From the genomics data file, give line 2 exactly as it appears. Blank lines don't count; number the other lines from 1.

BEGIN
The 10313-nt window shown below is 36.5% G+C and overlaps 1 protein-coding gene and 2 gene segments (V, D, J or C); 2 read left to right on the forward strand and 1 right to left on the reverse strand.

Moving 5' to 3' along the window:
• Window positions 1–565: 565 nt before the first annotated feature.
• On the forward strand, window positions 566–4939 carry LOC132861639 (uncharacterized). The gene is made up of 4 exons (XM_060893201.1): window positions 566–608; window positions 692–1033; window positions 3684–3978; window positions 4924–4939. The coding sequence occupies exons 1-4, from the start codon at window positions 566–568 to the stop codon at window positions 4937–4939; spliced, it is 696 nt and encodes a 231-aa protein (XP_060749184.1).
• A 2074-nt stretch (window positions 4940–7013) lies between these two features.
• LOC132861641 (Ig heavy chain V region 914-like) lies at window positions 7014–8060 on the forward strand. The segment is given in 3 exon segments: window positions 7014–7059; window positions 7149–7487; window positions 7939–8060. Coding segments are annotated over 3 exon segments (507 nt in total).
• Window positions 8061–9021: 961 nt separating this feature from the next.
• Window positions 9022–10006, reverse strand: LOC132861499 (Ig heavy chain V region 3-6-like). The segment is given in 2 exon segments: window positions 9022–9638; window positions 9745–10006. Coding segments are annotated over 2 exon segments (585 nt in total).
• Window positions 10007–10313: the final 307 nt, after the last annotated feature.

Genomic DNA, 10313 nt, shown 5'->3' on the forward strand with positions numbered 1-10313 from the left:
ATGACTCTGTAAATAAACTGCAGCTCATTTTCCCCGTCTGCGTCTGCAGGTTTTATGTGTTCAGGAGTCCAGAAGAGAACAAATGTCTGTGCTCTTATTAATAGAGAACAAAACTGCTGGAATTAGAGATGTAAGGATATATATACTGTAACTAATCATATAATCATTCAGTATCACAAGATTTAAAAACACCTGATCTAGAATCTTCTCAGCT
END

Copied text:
Moving 5' to 3' along the window: